The Impact Of Miranda On Policing And Prosecuting Criminals Essay
Impact of Miranda on Policing and Prosecuting
Miranda v. Arizona, 384 U.S. 436 (1966), is an extremely famous case that affected policing and prosecuting criminals tremendously. Miranda v. Arizona, 384 U.S. 436 (1966), affected policing and prosecuting criminals just as much as the well-known Mapp v. Ohio, 367 U.S. 463 (1961), case did, when it made items found via unreasonable search and seizure inadmissible in court. Miranda v. Arizona, 384 U.S. 436 (1966), has caused all sorts of controversy over the last four decades and will continue to into the future. The case has been linked to hand-cuffing police officers and making it harder for prosecutors to get criminals convicted of their crimes.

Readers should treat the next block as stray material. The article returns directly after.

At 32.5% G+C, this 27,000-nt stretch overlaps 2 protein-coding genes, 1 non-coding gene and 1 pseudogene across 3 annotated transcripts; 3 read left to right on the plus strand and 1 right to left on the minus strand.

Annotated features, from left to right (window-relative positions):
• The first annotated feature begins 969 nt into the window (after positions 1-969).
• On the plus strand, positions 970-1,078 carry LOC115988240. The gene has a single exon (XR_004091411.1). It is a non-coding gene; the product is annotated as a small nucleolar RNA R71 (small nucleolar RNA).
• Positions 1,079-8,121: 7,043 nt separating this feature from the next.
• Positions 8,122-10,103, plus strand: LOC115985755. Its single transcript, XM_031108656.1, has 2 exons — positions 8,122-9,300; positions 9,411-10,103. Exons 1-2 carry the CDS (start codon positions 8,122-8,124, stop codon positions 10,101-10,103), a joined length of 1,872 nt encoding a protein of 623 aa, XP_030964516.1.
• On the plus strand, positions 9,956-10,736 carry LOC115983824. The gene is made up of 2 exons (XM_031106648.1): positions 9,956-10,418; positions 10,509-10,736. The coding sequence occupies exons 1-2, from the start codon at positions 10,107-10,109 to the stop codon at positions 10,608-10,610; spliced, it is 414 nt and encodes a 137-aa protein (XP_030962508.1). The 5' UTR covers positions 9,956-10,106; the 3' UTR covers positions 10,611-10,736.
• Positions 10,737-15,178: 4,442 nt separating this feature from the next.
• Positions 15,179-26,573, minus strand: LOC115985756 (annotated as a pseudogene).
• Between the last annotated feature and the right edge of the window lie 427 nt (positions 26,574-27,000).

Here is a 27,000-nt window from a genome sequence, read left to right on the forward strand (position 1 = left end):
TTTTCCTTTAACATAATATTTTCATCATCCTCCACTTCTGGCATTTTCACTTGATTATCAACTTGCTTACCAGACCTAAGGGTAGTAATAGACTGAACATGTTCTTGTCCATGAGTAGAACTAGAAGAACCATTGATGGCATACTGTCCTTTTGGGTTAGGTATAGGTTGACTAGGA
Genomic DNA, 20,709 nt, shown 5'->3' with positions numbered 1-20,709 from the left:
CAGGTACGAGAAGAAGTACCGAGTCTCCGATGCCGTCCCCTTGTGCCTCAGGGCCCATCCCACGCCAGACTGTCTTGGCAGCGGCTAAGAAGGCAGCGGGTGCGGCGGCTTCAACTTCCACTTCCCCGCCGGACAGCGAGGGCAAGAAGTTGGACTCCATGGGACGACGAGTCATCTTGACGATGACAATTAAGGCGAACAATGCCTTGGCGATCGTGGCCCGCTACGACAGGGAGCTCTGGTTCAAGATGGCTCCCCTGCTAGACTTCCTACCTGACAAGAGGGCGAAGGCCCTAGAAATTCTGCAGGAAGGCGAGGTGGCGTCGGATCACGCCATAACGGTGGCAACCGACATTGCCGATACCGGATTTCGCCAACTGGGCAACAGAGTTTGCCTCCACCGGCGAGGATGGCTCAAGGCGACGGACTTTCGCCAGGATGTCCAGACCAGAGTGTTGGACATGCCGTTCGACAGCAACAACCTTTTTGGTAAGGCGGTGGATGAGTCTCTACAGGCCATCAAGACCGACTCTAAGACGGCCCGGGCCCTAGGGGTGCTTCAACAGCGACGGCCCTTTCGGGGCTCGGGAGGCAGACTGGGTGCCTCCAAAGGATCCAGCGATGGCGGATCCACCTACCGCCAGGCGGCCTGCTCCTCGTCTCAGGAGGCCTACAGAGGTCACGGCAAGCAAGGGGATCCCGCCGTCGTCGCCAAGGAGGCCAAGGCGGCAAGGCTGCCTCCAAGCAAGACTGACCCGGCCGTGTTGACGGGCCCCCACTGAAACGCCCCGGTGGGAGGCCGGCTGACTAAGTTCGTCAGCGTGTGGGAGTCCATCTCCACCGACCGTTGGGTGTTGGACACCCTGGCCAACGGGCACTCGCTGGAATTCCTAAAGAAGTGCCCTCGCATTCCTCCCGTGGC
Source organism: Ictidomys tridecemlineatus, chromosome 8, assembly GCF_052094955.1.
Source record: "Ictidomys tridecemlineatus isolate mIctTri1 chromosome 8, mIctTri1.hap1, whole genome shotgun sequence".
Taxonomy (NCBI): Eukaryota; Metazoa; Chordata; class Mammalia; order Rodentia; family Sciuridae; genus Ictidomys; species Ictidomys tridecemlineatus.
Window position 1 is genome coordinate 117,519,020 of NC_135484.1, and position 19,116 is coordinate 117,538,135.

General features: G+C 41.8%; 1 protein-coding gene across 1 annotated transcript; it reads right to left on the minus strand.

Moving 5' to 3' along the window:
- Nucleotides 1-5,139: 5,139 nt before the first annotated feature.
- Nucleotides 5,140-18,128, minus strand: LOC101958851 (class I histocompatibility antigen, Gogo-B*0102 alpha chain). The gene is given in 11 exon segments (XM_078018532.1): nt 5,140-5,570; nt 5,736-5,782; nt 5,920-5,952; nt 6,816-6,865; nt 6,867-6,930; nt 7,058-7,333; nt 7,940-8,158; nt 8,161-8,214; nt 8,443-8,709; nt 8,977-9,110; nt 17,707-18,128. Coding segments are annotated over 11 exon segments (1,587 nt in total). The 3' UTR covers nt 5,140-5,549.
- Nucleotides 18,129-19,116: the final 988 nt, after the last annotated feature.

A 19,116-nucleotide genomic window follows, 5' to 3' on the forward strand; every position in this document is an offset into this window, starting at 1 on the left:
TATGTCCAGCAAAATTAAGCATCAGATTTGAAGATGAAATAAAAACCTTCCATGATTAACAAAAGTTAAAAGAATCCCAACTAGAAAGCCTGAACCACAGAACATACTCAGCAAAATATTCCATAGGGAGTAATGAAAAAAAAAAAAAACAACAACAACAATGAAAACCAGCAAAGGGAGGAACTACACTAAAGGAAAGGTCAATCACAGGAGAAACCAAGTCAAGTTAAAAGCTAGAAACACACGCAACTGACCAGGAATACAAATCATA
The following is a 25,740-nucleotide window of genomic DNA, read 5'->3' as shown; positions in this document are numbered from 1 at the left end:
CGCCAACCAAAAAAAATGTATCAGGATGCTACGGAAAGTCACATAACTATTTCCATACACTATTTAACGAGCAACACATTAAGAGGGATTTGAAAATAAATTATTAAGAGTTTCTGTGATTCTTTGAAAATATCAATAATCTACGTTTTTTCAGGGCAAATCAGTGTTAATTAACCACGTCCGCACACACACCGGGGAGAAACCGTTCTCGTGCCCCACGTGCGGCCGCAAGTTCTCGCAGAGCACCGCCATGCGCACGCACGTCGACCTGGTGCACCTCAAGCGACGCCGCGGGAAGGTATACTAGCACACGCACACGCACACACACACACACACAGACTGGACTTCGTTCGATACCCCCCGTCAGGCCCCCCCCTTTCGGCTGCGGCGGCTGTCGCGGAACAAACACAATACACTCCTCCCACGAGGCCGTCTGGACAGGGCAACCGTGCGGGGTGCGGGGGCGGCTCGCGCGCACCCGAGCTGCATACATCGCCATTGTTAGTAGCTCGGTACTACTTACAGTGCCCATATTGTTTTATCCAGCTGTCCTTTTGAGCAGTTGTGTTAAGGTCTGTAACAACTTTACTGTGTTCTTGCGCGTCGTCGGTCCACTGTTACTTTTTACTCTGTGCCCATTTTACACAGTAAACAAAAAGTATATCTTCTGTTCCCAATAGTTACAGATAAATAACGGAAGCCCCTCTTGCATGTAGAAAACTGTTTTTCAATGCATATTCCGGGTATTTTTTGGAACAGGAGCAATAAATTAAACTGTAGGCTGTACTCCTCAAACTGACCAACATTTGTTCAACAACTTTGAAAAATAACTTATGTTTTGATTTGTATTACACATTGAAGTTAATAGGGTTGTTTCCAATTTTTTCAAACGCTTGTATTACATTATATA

Miranda v. Arizona, 384 U.S. 436 (1966), was the landmark case where the United States Supreme Court “ruled that detained criminal suspects, prior to police questioning, must be informed of their constitutional right to an attorney and against self-incrimination” (McBride 2006). This case was a result due to a man named Ernesto Miranda, who admitted, while being recorded by the police, to rape, kidnapping, and robbery (McBride 2006). Ernesto Miranda, who never completed the ninth grade and was known to have mental instability, was never told his Fifth Amendment rights before his confession (McBride 2006). Even though he was never told his rights to counsel or against self-incrimination, the prosecutors still used the recorded evidence in court, where he was found guilty…